The Phillips curve, which is associated with Keynesian economics suggests that stagflation is impossible because high unemployment lowers demand for goods and services which lowers prices. This results in low or no inflation. By contrast, monetarism which argues that inflation is due to the money supply rather than to demand predicts that inflation can occur with high unemployment if the government increases the money supply.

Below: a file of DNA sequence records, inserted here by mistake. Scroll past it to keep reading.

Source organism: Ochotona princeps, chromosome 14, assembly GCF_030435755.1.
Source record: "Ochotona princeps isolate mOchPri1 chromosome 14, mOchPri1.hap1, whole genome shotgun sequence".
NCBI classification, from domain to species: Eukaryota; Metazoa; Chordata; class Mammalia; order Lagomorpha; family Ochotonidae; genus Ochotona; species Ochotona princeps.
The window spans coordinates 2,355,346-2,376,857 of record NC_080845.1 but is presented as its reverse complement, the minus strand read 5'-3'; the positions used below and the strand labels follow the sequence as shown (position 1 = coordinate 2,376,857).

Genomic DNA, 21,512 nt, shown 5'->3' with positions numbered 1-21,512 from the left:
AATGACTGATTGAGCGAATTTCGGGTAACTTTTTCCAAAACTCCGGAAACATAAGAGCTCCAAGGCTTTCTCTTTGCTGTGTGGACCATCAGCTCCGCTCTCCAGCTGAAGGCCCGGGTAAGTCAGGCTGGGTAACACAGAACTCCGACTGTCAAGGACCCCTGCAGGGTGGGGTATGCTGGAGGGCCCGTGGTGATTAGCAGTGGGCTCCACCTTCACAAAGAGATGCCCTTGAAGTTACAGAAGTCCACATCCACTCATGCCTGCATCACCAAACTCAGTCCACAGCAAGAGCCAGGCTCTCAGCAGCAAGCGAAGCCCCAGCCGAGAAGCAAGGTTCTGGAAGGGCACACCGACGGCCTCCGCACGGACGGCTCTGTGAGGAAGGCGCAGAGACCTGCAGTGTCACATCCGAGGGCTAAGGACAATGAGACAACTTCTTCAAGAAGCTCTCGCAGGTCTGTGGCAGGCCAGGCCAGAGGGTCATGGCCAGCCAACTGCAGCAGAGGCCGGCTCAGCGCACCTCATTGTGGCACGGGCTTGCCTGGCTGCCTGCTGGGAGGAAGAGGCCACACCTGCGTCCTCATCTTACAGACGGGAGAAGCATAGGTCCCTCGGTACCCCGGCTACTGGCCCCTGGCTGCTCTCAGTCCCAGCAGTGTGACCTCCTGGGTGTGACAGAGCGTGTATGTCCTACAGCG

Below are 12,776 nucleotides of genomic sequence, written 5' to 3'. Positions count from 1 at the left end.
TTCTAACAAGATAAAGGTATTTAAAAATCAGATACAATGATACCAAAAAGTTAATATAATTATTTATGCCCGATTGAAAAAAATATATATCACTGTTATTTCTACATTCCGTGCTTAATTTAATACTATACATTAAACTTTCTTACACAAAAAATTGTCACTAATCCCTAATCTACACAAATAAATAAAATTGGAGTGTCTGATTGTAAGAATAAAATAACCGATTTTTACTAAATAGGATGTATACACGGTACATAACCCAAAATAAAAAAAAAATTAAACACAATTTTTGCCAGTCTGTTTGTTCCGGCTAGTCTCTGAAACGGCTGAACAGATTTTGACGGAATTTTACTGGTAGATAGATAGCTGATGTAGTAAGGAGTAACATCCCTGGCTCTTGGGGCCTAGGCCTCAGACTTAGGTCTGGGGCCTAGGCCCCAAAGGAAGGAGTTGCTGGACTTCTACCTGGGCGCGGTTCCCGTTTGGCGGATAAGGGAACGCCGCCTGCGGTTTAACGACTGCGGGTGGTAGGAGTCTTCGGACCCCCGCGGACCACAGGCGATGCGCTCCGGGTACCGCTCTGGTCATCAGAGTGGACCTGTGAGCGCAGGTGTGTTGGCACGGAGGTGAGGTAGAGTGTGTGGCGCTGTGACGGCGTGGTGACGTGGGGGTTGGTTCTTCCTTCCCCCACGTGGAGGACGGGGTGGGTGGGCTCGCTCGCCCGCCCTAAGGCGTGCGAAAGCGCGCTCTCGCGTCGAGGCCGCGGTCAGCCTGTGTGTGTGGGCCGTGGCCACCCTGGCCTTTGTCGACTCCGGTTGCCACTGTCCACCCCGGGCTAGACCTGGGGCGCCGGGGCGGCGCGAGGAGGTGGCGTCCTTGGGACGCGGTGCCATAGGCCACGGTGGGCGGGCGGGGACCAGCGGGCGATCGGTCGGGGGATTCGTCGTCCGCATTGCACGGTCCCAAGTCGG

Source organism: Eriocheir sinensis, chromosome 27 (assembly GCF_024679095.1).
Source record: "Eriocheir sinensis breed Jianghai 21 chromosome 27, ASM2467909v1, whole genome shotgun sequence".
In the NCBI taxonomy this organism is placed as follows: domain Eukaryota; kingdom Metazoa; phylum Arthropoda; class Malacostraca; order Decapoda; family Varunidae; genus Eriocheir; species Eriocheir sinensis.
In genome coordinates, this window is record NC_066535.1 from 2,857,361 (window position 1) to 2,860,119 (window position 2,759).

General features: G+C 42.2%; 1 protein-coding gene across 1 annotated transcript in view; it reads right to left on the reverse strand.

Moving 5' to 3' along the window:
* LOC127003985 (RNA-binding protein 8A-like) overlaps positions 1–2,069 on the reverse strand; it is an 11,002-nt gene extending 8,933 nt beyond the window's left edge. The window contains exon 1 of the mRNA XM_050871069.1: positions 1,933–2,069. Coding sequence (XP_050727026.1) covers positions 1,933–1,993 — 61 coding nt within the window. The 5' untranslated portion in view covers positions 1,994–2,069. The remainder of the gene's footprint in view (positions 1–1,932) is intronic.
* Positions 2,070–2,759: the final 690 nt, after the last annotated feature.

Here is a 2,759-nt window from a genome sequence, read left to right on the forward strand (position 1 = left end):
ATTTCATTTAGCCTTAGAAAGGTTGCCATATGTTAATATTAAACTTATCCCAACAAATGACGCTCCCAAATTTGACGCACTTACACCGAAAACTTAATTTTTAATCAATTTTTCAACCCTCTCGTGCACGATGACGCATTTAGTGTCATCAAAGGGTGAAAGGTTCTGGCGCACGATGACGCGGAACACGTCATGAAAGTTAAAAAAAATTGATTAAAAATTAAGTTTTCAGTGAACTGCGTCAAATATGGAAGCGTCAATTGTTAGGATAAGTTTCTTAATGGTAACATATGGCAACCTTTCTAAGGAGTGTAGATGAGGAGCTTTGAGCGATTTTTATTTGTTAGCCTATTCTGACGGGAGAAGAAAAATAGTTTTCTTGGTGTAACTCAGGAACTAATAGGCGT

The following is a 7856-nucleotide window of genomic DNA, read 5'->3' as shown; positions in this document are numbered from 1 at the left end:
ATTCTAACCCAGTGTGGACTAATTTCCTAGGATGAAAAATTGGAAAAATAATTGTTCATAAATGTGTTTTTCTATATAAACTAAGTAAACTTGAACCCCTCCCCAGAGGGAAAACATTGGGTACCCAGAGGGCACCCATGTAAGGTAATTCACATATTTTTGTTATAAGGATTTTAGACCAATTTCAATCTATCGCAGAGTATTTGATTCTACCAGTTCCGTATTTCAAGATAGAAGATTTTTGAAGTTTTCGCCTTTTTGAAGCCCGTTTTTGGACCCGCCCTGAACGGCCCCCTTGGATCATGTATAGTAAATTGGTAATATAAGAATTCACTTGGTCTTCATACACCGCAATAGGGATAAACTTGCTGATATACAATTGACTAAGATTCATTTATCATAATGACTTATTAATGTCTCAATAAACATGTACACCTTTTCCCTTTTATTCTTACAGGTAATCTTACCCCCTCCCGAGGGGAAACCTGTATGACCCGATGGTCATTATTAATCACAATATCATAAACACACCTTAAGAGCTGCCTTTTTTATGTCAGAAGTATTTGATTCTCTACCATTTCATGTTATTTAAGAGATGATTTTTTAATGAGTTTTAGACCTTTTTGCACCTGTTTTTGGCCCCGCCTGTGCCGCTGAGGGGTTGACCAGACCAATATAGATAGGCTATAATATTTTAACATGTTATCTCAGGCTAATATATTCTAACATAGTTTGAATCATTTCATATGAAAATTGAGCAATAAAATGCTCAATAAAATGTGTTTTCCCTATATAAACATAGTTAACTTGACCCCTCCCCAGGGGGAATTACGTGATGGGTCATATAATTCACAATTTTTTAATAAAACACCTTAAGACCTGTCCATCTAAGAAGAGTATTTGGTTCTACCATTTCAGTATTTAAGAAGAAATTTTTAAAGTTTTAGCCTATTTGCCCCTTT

Stagflation occurred in the economies of the United Kingdom in the 1960s and 1970s and the United States in the late 1970s, and the difficulty in fitting its existence within a Keynesian framework led to a greater acceptance of monetarist theories in the 1970s and 1980s. But some still believe in Keynesian economics, saying that there was no recession at that time. The coinage of the term has been claimed for the UK Finance Minister Iain Macleod who died in 1970.